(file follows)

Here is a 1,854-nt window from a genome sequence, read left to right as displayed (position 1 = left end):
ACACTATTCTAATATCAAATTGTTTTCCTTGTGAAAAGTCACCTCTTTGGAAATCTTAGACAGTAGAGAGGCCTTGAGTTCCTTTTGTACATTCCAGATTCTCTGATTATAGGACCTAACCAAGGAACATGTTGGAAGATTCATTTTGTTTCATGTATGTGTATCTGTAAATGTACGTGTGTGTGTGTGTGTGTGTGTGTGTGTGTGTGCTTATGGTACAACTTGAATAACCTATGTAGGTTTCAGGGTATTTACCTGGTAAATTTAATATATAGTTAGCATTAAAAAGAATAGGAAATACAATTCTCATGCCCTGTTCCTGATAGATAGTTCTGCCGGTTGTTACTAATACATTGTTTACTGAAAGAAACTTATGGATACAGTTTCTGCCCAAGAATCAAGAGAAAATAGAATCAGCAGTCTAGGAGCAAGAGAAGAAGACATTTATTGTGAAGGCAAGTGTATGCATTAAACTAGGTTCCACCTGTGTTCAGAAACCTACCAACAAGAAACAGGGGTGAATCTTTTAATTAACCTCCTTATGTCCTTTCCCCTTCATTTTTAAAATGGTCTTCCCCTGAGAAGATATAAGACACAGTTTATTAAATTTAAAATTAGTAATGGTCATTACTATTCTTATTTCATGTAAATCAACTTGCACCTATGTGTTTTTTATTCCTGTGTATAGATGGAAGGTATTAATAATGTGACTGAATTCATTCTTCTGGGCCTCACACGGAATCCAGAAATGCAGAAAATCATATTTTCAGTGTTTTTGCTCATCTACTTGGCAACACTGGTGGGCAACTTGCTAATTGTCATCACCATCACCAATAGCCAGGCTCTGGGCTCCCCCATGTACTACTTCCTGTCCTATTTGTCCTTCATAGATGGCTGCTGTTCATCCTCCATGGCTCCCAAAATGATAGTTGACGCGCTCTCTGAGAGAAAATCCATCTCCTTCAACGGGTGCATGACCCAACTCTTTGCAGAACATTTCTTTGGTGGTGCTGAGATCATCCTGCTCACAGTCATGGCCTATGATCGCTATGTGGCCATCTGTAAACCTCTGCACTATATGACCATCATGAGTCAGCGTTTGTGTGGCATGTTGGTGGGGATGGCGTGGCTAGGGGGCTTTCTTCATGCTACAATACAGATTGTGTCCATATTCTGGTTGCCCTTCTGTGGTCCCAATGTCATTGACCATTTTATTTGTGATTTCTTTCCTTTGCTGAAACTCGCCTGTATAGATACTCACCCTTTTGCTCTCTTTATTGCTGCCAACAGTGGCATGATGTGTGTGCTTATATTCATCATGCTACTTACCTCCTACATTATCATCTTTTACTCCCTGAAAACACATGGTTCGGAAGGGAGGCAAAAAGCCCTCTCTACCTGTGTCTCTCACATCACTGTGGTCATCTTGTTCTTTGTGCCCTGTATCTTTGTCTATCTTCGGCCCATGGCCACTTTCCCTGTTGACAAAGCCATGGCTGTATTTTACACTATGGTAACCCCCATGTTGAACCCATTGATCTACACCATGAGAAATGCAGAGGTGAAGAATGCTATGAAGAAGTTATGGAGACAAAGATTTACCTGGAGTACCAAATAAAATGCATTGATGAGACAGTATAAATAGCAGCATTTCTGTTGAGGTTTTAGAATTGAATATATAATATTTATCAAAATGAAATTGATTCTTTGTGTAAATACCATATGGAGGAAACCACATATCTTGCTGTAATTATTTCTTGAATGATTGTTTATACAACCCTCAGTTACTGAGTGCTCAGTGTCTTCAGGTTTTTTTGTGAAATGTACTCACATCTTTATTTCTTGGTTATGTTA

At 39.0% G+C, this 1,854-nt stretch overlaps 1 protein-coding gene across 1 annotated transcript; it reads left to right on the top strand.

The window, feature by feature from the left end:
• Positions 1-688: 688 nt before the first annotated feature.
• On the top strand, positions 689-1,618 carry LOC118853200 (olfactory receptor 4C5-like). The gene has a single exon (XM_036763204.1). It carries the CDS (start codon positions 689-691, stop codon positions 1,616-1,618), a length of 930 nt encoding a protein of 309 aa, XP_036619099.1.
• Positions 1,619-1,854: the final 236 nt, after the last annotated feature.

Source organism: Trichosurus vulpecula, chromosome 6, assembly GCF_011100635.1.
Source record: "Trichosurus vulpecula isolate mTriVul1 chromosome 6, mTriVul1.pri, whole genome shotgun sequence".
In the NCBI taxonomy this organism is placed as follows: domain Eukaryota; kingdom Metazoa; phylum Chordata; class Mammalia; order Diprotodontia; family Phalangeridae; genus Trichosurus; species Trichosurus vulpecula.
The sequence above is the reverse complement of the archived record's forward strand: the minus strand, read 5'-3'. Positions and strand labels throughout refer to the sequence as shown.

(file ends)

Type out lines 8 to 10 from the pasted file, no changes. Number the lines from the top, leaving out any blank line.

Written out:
Source organism: Trichosurus vulpecula, chromosome 6, assembly GCF_011100635.1.
Source record: "Trichosurus vulpecula isolate mTriVul1 chromosome 6, mTriVul1.pri, whole genome shotgun sequence".
In the NCBI taxonomy this organism is placed as follows: domain Eukaryota; kingdom Metazoa; phylum Chordata; class Mammalia; order Diprotodontia; family Phalangeridae; genus Trichosurus; species Trichosurus vulpecula.